By Dr David Slawson, Director of Open Air Laboratories (OPAL), Imperial College London


The British Science Association (BSA) set themselves a tough challenge when they convened an education partners’ event to investigate how science could be better integrated into culture. 

While musing this challenge on the way to the event, I started to look at all the science that surrounds all of us all of the time: the cars; buildings; mobile phones; aeroplanes; the tube; us humans; the plants and animals (the overhead screech of a ring-necked parakeet was a colourful and noisy reminder of an invasive species). Looking into the sky with the sun rising amid the clouds made me think of all the complex atmospheric physics associated with weather and climate change. I then started to wonder about how all these elements interact with each other; so many people in such a small space, the noise, the pollution, the loss of habitat for the other residents on Earth; the competition between human needs and the needs of the planet. Anyway it brought home to me that science is an integral part of culture, it’s just that so many of us are oblivious to it.

It is to the BSA’s great credit that in a recent review they identified this challenge and set themselves a new vision that “science is seen as a fundamental part of culture and society” and recognised the need to “reach out not just to traditional science partners but to everyone”.
It was no surprise then to see a huge range of people present at the event, including people from science, education, art, government and industry. The scientists’ eyes were well and truly opened to some of the innovative work going on in the arts. We heard about Ignite!, “where science meets art”, which promotes creativity in learning by working with young people to reveal, develop and exercise their capacity for creativity and creative thinking, and even heard a fantastic science rap from Abundance Centres UK.  As someone who has previously used cartoons to convey serious messages about plant health , the importance of writing in a way that people can understand was brought home by reference to Robert Trotto’s book The Edge of the Sky which uses only the 1,000 most common words in the English language to tell the tale of the great discoveries and outstanding mysteries in modern cosmology.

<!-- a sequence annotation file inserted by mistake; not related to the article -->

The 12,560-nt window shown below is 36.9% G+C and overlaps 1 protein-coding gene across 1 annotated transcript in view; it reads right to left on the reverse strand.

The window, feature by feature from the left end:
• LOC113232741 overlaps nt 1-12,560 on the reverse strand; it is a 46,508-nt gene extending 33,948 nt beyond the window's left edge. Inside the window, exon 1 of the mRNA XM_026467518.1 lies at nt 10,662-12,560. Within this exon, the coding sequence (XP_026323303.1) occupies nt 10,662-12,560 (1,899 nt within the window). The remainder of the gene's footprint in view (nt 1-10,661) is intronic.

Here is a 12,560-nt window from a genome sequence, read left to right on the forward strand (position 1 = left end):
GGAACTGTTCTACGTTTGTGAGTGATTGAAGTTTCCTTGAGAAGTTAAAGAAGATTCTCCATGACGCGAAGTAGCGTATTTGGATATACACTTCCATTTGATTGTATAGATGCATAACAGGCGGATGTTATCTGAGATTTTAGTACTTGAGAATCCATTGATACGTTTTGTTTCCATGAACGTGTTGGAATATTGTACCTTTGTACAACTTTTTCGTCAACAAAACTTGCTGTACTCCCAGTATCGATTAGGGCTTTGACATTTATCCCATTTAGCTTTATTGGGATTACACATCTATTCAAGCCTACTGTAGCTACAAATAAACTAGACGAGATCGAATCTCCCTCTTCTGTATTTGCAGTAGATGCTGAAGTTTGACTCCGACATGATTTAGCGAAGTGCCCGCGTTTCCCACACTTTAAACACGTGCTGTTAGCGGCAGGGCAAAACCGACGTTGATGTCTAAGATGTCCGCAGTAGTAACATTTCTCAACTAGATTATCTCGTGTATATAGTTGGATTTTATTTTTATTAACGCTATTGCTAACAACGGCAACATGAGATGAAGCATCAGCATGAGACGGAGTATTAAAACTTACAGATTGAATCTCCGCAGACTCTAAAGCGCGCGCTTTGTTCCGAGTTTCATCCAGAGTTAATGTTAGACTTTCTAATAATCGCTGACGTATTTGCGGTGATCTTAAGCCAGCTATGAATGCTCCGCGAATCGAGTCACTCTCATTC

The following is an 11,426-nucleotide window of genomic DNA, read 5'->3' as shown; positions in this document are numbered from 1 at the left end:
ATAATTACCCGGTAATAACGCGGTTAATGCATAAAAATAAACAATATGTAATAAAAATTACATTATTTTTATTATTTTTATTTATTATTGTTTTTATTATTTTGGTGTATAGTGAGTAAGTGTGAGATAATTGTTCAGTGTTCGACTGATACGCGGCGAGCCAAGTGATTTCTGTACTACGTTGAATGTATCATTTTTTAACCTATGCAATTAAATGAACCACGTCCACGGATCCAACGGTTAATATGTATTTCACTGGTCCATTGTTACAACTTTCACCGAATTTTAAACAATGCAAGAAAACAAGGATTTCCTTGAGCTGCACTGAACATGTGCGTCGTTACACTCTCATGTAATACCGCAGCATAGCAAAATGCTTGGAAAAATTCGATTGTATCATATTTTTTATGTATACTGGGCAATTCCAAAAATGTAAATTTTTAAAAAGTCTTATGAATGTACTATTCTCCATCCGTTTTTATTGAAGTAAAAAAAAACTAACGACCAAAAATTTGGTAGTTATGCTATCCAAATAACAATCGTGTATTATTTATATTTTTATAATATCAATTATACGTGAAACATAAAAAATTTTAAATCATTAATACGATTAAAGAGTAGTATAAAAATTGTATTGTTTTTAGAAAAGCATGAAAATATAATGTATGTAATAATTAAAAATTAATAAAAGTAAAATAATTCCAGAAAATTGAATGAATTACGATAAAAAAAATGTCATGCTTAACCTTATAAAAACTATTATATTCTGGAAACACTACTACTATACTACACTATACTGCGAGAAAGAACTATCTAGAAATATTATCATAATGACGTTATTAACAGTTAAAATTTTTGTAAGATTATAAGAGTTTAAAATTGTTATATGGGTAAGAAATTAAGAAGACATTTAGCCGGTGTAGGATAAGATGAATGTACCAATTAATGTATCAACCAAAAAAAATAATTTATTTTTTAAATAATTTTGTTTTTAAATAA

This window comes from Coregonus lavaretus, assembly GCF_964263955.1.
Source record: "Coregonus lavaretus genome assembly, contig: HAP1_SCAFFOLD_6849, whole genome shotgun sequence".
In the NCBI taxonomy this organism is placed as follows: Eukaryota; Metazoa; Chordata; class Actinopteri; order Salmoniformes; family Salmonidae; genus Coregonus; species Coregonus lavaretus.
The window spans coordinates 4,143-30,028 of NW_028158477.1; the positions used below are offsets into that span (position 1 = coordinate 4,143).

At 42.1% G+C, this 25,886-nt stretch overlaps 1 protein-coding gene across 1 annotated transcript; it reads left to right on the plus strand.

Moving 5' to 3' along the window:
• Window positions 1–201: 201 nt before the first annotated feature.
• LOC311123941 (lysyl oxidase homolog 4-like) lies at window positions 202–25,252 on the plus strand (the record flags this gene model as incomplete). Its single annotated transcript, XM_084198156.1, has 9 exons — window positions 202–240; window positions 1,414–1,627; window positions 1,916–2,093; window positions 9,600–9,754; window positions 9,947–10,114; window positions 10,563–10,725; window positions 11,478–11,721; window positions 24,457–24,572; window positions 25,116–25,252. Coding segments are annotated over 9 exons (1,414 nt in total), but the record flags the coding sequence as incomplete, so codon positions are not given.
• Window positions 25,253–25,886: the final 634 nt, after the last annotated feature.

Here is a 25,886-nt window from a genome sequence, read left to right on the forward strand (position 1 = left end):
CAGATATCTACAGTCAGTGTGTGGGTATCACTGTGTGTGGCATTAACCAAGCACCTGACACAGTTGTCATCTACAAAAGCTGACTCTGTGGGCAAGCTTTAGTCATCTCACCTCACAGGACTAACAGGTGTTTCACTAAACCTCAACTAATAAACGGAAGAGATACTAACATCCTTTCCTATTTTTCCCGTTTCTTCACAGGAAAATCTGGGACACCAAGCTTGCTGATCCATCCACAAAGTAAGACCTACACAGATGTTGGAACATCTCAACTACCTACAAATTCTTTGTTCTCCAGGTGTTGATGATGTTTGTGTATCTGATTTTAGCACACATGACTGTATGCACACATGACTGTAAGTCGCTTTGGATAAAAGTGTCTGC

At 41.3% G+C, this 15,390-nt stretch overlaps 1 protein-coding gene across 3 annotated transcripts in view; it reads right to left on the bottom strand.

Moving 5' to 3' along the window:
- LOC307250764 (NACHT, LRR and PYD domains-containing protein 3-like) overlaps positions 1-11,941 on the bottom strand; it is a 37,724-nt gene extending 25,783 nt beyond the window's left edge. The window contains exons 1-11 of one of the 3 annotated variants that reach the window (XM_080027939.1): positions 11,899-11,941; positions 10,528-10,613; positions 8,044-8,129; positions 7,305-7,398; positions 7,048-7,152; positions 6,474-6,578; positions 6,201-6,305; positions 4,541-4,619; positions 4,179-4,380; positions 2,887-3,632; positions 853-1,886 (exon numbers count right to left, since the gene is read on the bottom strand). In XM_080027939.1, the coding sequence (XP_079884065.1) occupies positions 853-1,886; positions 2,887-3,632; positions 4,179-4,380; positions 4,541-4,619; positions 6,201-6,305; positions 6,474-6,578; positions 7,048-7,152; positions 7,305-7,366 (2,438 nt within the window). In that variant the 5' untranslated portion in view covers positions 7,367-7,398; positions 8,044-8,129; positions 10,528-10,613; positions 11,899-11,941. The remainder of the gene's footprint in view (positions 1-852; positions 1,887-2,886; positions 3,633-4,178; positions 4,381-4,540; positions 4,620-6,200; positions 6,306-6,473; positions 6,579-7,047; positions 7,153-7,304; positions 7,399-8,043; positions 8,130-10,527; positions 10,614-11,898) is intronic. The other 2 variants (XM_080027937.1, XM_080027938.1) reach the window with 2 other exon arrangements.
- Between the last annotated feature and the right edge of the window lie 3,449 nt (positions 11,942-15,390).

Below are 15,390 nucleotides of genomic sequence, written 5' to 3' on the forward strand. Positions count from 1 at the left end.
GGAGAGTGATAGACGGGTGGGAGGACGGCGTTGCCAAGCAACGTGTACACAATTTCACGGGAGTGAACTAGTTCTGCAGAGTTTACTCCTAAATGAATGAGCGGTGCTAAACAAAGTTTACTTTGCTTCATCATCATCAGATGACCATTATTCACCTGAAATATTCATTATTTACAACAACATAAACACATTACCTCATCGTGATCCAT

There was some serious discussion and challenge too. Although all the work described was great fun, presenters were reminded of the need to answer the question “Why is it important for art and science to combine?” A great answer was offered: “To better understand the world we live in”. 
Also, delegates were reminded of the importance that people’s engagement can be used to answer important scientific questions too.  This was best illustrated by a joint project between The UK Space Agency and the Royal Horticultural Society (did you ever think these two organisations would work together?).  It sounds great fun for one million children to launch ‘rocket’ into space – rocket being salad rocket (that spicy brassica that you either love or hate). But the work will also help contribute vital knowledge about the self-sufficiency of humans in space.
The BSA outlined some of the great education work going on currently, including CREST Awards, British Science Week and the National Science + Engineering Competition, and also challenged us to brainstorm ways that they (and we) could work towards their vision that science should be “seen as a fundamental part of culture and society” and for us all to “better understand the world we live in”.

I came away from the event inspired by so much science, so much exciting art, so much we don’t know and so little time to learn it. Three cheers to the BSA for trying inspire children of all ages, backgrounds and interests to get involved.